Reading Data From A File - Error

This is a discussion on Reading Data From A File - Error within the C++ Programming forums, part of the General Programming Boards category; many thnx to MacGyver & Daved... Problem: i have a data file (*.txt or *.dat), N rows and 3 columns ...

  1. #1
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    Unhappy Reading Data From A File - SOLVED

    many thnx to MacGyver & Daved...

    Problem: i have a data file (*.txt or *.dat), N rows and 3 columns of data. Don't know the N number!
    i want to read all the data from the file and see if the data are read properly.


    SOLUTION
    Code:
    #include <iostream>
    #include <fstream>
    #include <vector>
    #include <conio.h>
    using namespace std;
    
    int main()
    {
        vector<double> vList;
        double data;
        fstream file;
        file.open("data.txt",  fstream::in | fstream::out);
            
        while(file>>data)
            vList.push_back(data);
    
        
        cout<<"Row Tot:"<< vList.size();
        cout<<"\nX"<<"\tY"<<"\tZ"<<endl;  
        
        for(int i=0; i< vList.size()/3.; i++)   // 3. : for 3 columns...
        {
            for(int j=0; j<3; j++)
                 cout<< vList[(i*3)+j]<< " ";
    	cout<<endl;	
        }
        getch();
    }
    Last edited by ~Stingray~; 05-18-2007 at 02:35 PM.

  2. #2
    Deathray Engineer MacGyver's Avatar
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    Why are you using fstream::binary?

  3. #3
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    i was trying everything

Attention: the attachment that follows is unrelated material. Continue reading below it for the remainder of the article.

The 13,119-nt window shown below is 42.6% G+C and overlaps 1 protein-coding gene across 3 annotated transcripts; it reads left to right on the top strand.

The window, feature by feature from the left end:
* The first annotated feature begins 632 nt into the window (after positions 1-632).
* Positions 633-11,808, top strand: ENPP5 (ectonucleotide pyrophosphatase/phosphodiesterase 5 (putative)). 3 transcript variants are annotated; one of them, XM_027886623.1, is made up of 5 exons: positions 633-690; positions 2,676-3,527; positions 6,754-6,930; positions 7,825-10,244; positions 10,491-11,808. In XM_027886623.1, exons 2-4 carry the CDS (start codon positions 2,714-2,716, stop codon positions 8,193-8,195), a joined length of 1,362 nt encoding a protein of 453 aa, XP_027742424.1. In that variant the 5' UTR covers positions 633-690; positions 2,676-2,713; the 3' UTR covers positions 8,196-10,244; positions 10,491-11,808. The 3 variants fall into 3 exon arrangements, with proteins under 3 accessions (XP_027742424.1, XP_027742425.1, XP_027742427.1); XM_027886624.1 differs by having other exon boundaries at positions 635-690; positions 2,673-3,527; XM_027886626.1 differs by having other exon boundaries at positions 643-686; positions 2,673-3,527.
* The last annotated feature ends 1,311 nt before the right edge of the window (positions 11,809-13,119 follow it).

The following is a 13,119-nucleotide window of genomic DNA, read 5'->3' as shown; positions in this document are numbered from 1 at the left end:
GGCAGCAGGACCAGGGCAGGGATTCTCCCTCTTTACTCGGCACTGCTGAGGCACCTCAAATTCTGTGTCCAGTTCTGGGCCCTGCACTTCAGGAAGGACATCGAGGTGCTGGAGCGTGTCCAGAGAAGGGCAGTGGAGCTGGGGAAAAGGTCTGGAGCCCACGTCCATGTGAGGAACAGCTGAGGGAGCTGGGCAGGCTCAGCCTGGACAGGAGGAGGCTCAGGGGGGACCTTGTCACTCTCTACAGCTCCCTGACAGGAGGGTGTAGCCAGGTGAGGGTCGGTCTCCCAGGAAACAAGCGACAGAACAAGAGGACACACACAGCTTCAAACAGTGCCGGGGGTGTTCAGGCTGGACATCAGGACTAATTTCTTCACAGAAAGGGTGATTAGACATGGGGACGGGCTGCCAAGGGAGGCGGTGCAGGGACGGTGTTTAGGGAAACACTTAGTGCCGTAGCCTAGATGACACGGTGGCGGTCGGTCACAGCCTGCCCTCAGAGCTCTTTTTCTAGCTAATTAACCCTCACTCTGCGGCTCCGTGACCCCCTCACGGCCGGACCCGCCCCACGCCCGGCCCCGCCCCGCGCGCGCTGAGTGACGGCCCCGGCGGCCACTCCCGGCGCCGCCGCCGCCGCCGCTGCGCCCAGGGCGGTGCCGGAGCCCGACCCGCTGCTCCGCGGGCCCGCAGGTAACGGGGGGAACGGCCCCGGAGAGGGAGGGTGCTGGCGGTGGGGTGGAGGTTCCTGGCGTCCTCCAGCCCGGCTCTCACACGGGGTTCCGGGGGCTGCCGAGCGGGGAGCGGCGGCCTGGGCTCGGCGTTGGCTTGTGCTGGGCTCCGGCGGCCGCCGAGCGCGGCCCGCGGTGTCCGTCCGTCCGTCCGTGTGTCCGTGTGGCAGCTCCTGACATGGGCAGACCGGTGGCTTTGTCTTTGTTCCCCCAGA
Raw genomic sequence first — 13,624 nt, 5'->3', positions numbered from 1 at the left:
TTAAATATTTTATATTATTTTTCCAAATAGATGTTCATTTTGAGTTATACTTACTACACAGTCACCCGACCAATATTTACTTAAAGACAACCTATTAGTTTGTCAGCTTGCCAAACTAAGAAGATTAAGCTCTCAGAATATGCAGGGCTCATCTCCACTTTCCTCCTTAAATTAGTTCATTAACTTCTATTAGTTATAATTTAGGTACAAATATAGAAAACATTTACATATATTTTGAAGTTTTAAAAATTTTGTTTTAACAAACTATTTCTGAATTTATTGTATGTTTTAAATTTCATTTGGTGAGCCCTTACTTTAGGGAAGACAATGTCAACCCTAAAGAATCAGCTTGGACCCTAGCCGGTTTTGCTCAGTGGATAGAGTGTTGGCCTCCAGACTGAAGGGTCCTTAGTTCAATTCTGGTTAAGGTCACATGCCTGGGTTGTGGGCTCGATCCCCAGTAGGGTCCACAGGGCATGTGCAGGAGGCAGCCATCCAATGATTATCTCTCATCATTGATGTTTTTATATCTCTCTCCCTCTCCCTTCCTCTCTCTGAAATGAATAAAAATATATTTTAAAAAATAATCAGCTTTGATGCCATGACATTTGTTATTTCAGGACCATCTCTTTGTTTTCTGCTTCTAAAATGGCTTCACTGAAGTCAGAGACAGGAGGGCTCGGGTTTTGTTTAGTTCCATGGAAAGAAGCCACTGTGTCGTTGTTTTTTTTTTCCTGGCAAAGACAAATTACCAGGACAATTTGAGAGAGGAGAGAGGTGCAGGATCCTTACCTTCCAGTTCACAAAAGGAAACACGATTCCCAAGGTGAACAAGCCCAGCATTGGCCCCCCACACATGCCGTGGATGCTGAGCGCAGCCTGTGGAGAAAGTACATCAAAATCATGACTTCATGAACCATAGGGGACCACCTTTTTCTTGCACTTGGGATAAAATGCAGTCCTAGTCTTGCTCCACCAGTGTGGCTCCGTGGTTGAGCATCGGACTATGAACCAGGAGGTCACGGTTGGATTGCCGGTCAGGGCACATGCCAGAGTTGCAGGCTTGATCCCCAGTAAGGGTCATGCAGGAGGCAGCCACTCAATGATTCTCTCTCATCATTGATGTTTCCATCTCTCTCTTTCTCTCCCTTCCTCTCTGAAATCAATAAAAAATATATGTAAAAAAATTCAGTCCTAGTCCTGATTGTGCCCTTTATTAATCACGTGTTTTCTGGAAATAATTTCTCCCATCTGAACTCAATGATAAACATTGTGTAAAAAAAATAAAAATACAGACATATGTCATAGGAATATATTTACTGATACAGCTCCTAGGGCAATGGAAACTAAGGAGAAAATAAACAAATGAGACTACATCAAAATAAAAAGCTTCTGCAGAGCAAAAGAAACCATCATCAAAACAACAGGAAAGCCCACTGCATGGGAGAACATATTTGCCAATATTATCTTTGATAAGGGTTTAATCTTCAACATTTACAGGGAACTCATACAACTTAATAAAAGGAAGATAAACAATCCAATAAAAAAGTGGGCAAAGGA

i took a look at;
    Code:
    http://www.cplusplus.com/reference/iostream/fstream/
    but couldn't figure it out

  4. #4
    Deathray Engineer MacGyver's Avatar
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  5. #5
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    thnx for the link but no good

  6. #6
    Deathray Engineer MacGyver's Avatar
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    OK, so what is it that you're trying to do? If you don't tell us what your end goal is other than just to store data, we can't guess your intentions, especially since your syntax for declaring arrays was off the mark, and you said you don't know what you're doing with files.

    I'm guessing you want us to write some code. Here's a really bad way to read from a file like yours and store the items sequentially in a vector:

    Code:
    #include <iostream>
    #include <fstream>
    #include <vector>
    
    int main(int argc, char *argv[])
    {
    	bool bLoop = true;
    	unsigned int i,j;
    	int iRet = 0;
    	double d;
    	std::vector<double> vList;
    	std::ifstream *input;
    	
    	if(argc < 2)
    	{
    		std::cerr << "Usage: " << argv[0] << " <file>" << std::endl;
    		return 1;
    	}
    	
    	input = new std::ifstream(argv[1],std::ifstream::in);
    	if(input->is_open())
    	{
    		do
    		{
    			*input >> d;
    			if(input->good())
    			{
    				vList.push_back(d);
    			}
    			else bLoop = false;
    		}while(bLoop);
    		for(i=0;i<vList.size()/3;i++)
    		{
    			for(j=0;j<3;j++)
    			{
    				std::cout << vList[(i*3)+j] << " ";
    			}
    			std::cout << std::endl;
    		}
    	}
    	else
    	{
    		std::cout << "File could not be opened." << std::endl;
    		iRet = 2;
    	}
    	
    	delete input;
    	return iRet;
    }
    Last edited by MacGyver; 05-18-2007 at 03:58 AM.

  7. #7
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    edited my first post...

  8. #8
    Frequently Quite Prolix dwks's Avatar
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    Well it's no wonder this doesn't work very well:
    Code:
    #include <iostream>
    #include <fstream>
    using namespace std;
    
    int main()
    {
        int i;
        double X[i],Y[i],Z[i];  
        fstream file;
        file.open("data.txt");
        for(i=0; i<=15; i++)
          file >> X[i] >> Y[i] >> Z[i];